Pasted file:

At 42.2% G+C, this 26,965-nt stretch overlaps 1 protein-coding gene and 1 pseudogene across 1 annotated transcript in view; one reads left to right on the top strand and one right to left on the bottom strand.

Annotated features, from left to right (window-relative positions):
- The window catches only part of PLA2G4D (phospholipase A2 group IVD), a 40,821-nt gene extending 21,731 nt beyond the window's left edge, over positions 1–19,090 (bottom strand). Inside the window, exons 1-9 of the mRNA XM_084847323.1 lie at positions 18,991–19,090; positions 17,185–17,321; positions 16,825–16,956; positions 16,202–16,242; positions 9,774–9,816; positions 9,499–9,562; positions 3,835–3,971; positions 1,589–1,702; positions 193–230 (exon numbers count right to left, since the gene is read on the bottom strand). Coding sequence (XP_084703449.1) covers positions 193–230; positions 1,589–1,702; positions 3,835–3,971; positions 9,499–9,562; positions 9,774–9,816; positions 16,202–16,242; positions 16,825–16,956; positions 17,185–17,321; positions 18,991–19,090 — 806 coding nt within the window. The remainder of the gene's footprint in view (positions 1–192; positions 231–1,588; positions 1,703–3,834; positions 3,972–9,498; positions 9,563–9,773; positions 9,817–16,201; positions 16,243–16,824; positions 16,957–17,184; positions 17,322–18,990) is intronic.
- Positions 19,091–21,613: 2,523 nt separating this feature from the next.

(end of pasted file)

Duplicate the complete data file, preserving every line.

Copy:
At 42.2% G+C, this 26,965-nt stretch overlaps 1 protein-coding gene and 1 pseudogene across 1 annotated transcript in view; one reads left to right on the top strand and one right to left on the bottom strand.

Annotated features, from left to right (window-relative positions):
- The window catches only part of PLA2G4D (phospholipase A2 group IVD), a 40,821-nt gene extending 21,731 nt beyond the window's left edge, over positions 1–19,090 (bottom strand). Inside the window, exons 1-9 of the mRNA XM_084847323.1 lie at positions 18,991–19,090; positions 17,185–17,321; positions 16,825–16,956; positions 16,202–16,242; positions 9,774–9,816; positions 9,499–9,562; positions 3,835–3,971; positions 1,589–1,702; positions 193–230 (exon numbers count right to left, since the gene is read on the bottom strand). Coding sequence (XP_084703449.1) covers positions 193–230; positions 1,589–1,702; positions 3,835–3,971; positions 9,499–9,562; positions 9,774–9,816; positions 16,202–16,242; positions 16,825–16,956; positions 17,185–17,321; positions 18,991–19,090 — 806 coding nt within the window. The remainder of the gene's footprint in view (positions 1–192; positions 231–1,588; positions 1,703–3,834; positions 3,972–9,498; positions 9,563–9,773; positions 9,817–16,201; positions 16,243–16,824; positions 16,957–17,184; positions 17,322–18,990) is intronic.
- Positions 19,091–21,613: 2,523 nt separating this feature from the next.